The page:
My last hospitalization was one of the worst experiences in the psychiatric system I had ever had. I had at that time been out of the institution for ten years straight. A police detective came to my door and told me that if I didn’t volunteer myself into the hospital criminal charges would be lodged against me. I went to the emergency room. Big mistake on my part. Any lawyer will tell you that the police, in order to get what they want, will lie. A campus police officer in the ER had had some kind of encounter with me, and so I was put under a temporary detention order, a 72 hour hold. I was beside myself. I knew where this process was headed, and that is exactly where it went, to a civil commitment hearing. I spent nearly a month on the university hospital psych unit, until the insurance ran out, and then it was over the mountain to Western  State Hospital.

Western State at this time had fewer patients than on any of my previous visits due to deinstitutionalization. It was also more restrictive. In the university hospital I’d been spitting out pills in the toilet. This was no longer possible at Western as they checked to make sure nobody was cheeking his or her pills. The patients were seldom released from the closed wards to walk the grounds and visit the main recreational building. Eventually I became one of the few allowed out accompanied by staff. The weekends were murder, murder by boredom that is. This was due to the reduced staff. I considered myself lucky to have had a mother who would visit me almost every weekend.  I was in the hospital longer than any time previously, too. Soon after I left the department of justice was called in to investigate conditions at the hospital. I think this was due to some patients deaths there. Given budget cuts, last I heard, the hospital is in danger of reverting back to the way it was when I was a patient.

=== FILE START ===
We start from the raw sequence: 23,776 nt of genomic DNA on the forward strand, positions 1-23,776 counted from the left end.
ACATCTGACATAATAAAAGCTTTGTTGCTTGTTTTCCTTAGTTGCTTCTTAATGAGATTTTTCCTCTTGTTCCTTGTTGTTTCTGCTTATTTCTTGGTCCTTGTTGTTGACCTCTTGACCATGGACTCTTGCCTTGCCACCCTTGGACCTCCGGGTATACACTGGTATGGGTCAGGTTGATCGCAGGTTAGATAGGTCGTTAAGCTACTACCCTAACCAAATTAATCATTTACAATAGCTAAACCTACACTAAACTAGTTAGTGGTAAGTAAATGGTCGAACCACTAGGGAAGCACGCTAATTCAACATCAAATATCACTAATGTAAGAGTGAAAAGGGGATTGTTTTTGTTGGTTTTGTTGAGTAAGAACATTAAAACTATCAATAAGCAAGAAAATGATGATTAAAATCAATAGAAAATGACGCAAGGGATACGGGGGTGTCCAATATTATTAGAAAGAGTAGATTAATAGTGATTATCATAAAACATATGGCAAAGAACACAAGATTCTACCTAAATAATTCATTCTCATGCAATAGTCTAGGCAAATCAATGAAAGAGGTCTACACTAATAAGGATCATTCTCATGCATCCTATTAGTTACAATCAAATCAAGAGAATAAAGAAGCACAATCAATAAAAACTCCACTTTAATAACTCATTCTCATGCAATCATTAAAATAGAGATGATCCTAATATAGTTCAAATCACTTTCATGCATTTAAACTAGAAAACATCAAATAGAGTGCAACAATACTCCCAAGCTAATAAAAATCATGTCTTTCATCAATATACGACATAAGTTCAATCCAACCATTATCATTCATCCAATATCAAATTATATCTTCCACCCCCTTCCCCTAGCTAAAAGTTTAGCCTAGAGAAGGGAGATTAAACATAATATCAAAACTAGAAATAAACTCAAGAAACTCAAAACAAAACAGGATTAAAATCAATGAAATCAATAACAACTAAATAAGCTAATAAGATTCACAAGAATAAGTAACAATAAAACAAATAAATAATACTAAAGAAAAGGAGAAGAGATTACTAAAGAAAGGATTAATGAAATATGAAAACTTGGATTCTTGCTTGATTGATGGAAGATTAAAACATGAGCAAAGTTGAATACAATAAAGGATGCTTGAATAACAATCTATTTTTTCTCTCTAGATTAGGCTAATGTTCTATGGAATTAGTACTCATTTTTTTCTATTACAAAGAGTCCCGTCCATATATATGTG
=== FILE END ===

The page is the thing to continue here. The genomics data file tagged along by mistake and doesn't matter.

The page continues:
Social Security sent me a letter stating that I would need to be in treatment if I were to continue to receive benefits. This sent me back to the clubhouse. I agreed to a treatment plan that involved going about a half a day twice a week. Anything more was just too depressive. This meant orientation as a new member, and then service in the cafe unit. They had these work units, you see, in which people pretended to work and they called this pretense rehabilitation. Although not up to the standards of a regular Fountain House model clubhouse, I guess you could say it was their way of trying.